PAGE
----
Celebrate genuine success, even small steps, in order to build momentum. Success increases energy, enthusiasm and the appetite for more success. It’s contagious. Start small and others will line up to join the improvement process.
2. Think in terms of increasing communication rather than controlling it
First, be sincere. Maintaining trust is as important as ever. People can handle a lot if they trust they are being treated honestly and fairly.
Help people understand the current situation, why improvement is important, and the reasons for focusing on a particular area. Be clear about desired outcomes; be open to discussion about methods of achieving those outcomes. Listen to concerns and try to understand how they see things so that you can help them gain a greater understanding of the situation and implications. Appeal to their self-interests by clarifying their contribution to and dependence on company success. Tell employees what you know and admit what you don’t know. Express the desire to work together to achieve the desired outcomes.
3. Open the doors
Change is most alarming when it is done to you and the destination is unknown. Be clear about the destination and then involve employees in determining how to get there. Reveal the current state fully, float alternatives or provide tools for developing alternatives, reiterate the goals, particularly the reason they need to care, and let the improvement opportunities speak for themselves.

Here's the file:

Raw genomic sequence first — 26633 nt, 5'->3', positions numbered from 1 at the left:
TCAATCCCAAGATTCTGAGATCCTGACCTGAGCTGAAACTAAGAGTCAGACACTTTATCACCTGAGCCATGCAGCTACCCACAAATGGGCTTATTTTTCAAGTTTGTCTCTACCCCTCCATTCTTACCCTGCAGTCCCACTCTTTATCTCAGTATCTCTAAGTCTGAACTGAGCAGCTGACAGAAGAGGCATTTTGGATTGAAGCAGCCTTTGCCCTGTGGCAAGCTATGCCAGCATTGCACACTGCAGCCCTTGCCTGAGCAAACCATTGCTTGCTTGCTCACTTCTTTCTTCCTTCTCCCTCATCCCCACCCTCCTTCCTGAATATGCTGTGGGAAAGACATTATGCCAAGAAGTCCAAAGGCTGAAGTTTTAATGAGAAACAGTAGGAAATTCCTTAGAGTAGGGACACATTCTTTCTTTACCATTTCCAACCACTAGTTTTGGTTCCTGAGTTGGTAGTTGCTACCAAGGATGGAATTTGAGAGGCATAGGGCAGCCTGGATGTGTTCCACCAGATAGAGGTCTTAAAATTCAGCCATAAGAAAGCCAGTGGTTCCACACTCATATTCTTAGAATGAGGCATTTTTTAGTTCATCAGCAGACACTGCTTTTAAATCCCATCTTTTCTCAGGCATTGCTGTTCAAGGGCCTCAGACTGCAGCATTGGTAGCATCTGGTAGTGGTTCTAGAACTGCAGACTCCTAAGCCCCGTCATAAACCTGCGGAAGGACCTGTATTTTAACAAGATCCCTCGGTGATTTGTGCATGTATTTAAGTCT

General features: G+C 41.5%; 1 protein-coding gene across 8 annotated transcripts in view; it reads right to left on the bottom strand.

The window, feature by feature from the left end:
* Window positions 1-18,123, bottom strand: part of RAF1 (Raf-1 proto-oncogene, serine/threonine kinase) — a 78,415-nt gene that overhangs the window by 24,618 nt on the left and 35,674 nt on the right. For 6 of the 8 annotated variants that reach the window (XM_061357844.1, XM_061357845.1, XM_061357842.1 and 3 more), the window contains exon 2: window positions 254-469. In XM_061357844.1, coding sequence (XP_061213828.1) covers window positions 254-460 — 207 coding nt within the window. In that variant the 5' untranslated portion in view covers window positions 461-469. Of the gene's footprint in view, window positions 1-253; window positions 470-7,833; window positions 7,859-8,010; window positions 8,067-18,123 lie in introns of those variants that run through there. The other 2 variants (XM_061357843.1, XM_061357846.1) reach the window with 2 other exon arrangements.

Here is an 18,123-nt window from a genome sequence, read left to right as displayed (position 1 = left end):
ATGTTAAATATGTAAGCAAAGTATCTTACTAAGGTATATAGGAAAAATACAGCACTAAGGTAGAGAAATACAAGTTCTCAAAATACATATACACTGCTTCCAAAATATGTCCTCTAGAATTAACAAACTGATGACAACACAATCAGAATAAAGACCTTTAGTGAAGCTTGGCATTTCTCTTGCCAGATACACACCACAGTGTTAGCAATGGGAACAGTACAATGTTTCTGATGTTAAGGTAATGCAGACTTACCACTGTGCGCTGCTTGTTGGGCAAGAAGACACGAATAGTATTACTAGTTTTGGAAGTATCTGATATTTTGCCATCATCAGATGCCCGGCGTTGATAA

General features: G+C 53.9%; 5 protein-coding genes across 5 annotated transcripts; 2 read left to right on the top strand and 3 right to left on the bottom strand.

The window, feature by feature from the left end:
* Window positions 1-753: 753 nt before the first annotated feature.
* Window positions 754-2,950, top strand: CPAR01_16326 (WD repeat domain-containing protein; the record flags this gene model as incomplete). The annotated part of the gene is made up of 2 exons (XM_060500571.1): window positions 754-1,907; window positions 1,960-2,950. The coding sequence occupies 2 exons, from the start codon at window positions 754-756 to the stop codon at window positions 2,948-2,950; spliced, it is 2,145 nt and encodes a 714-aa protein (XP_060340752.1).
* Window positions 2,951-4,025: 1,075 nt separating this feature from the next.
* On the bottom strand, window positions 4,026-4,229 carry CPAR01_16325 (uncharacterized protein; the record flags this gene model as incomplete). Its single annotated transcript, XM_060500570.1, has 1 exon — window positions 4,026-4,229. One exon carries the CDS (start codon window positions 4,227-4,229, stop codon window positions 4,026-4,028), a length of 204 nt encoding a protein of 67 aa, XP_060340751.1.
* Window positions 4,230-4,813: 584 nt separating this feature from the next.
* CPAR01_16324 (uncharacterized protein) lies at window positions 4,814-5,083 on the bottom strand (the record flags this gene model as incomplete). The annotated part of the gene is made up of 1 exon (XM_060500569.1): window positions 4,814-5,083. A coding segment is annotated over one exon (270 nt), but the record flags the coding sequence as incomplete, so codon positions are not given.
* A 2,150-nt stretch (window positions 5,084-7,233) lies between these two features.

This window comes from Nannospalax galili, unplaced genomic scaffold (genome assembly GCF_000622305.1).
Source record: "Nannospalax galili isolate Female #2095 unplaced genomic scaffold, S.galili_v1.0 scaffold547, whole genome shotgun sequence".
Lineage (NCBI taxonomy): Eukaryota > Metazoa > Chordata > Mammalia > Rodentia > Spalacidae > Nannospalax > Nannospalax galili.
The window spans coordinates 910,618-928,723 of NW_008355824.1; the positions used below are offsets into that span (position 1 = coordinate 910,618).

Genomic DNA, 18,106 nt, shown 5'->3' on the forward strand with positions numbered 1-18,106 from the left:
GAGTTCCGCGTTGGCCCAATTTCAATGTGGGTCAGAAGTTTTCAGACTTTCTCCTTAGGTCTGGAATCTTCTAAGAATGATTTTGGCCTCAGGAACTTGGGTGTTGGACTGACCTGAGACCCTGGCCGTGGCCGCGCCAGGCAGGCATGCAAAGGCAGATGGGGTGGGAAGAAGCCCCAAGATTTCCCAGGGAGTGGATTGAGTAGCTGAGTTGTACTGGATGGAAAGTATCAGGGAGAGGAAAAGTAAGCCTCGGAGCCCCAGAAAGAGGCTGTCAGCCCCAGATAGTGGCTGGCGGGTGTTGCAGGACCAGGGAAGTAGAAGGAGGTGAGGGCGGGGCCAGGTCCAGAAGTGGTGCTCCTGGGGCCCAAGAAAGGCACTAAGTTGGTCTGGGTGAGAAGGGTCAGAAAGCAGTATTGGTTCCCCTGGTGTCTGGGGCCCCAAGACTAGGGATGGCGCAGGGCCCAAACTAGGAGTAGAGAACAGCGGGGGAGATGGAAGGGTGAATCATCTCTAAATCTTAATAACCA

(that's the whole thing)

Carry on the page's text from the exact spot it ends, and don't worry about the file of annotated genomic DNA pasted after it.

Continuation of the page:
Most of the time, you won’t make good choices without the help of your employees. You certainly can’t succeed without the help of your employees. Partnership is critical when trying to make substantial improvements.
4. Use Just-In-Time Training
Provide tools and techniques as they are needed so that employees are motivated to learn and have immediate opportunities to apply what they have learned. Also, appeal to common principles and familiar thought processes in order to leverage existing strengths. Cryptic techniques and jargon intimidate. The most successful approaches are usually the simplest.
5. Leverage Success
You can and should leverage success every step of the way to significant improvement.
- First of all, target specific, important, but manageable, areas that are ripe for improvement.
- Develop a systematic, repeatable approach to improvement. One advantage of starting small is that you have an opportunity to test drive an approach and tweak it to match your company’s culture and skill level.
- Build interest and commitment through a series of small successes.
- ‘Spread’ the systematic approach to new projects, primarily to those eager to participate in the success they have witnessed.
This leveraged approach lets your organization learn how to change and helps to develop a culture that seeks opportunities to improve.
Change Management, in capital letters, seems to have become a goal in and of itself, rather than a means for achieving other goals. People can get so preoccupied with “Doing Change Management” that they have become distracted from the real goals. Be clear about your reasons and your destination. Then listen and you will know what to do.
© 2010 – 2015, Ann Latham. All rights reserved.